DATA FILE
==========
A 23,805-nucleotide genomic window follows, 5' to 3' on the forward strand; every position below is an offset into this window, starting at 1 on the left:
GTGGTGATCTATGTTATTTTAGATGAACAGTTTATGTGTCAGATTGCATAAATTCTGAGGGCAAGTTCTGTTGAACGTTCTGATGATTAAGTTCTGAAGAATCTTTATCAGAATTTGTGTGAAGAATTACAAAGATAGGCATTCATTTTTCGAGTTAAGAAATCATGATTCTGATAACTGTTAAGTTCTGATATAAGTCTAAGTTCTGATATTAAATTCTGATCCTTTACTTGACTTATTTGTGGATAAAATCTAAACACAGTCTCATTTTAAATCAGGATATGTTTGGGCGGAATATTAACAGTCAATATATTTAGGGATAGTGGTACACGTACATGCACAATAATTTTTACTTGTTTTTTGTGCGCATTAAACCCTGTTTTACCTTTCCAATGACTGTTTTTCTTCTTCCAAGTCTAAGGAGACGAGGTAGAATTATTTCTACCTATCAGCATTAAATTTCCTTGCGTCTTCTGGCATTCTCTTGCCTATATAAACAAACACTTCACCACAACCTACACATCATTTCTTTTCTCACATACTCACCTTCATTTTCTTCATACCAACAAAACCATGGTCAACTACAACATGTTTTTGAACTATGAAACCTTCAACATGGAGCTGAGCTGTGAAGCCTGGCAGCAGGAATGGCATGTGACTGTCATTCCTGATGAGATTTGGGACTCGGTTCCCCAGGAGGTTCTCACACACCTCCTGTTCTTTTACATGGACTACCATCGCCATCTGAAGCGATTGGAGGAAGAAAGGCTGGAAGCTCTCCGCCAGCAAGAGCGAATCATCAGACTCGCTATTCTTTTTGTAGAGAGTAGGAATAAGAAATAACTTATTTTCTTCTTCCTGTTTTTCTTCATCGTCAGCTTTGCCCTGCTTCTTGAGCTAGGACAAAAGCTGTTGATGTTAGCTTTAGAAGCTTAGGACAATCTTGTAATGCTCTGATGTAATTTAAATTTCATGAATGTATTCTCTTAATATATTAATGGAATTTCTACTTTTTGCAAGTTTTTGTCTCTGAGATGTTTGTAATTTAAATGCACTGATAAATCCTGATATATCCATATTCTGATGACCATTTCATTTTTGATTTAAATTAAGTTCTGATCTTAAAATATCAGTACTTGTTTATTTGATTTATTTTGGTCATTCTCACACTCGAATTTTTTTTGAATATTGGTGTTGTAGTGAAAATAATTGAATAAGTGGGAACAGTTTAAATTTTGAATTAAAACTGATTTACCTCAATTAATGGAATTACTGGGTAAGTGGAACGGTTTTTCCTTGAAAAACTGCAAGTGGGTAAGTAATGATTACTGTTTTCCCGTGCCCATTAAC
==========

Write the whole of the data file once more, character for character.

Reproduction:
A 23,805-nucleotide genomic window follows, 5' to 3' on the forward strand; every position below is an offset into this window, starting at 1 on the left:
GTGGTGATCTATGTTATTTTAGATGAACAGTTTATGTGTCAGATTGCATAAATTCTGAGGGCAAGTTCTGTTGAACGTTCTGATGATTAAGTTCTGAAGAATCTTTATCAGAATTTGTGTGAAGAATTACAAAGATAGGCATTCATTTTTCGAGTTAAGAAATCATGATTCTGATAACTGTTAAGTTCTGATATAAGTCTAAGTTCTGATATTAAATTCTGATCCTTTACTTGACTTATTTGTGGATAAAATCTAAACACAGTCTCATTTTAAATCAGGATATGTTTGGGCGGAATATTAACAGTCAATATATTTAGGGATAGTGGTACACGTACATGCACAATAATTTTTACTTGTTTTTTGTGCGCATTAAACCCTGTTTTACCTTTCCAATGACTGTTTTTCTTCTTCCAAGTCTAAGGAGACGAGGTAGAATTATTTCTACCTATCAGCATTAAATTTCCTTGCGTCTTCTGGCATTCTCTTGCCTATATAAACAAACACTTCACCACAACCTACACATCATTTCTTTTCTCACATACTCACCTTCATTTTCTTCATACCAACAAAACCATGGTCAACTACAACATGTTTTTGAACTATGAAACCTTCAACATGGAGCTGAGCTGTGAAGCCTGGCAGCAGGAATGGCATGTGACTGTCATTCCTGATGAGATTTGGGACTCGGTTCCCCAGGAGGTTCTCACACACCTCCTGTTCTTTTACATGGACTACCATCGCCATCTGAAGCGATTGGAGGAAGAAAGGCTGGAAGCTCTCCGCCAGCAAGAGCGAATCATCAGACTCGCTATTCTTTTTGTAGAGAGTAGGAATAAGAAATAACTTATTTTCTTCTTCCTGTTTTTCTTCATCGTCAGCTTTGCCCTGCTTCTTGAGCTAGGACAAAAGCTGTTGATGTTAGCTTTAGAAGCTTAGGACAATCTTGTAATGCTCTGATGTAATTTAAATTTCATGAATGTATTCTCTTAATATATTAATGGAATTTCTACTTTTTGCAAGTTTTTGTCTCTGAGATGTTTGTAATTTAAATGCACTGATAAATCCTGATATATCCATATTCTGATGACCATTTCATTTTTGATTTAAATTAAGTTCTGATCTTAAAATATCAGTACTTGTTTATTTGATTTATTTTGGTCATTCTCACACTCGAATTTTTTTTGAATATTGGTGTTGTAGTGAAAATAATTGAATAAGTGGGAACAGTTTAAATTTTGAATTAAAACTGATTTACCTCAATTAATGGAATTACTGGGTAAGTGGAACGGTTTTTCCTTGAAAAACTGCAAGTGGGTAAGTAATGATTACTGTTTTCCCGTGCCCATTAAC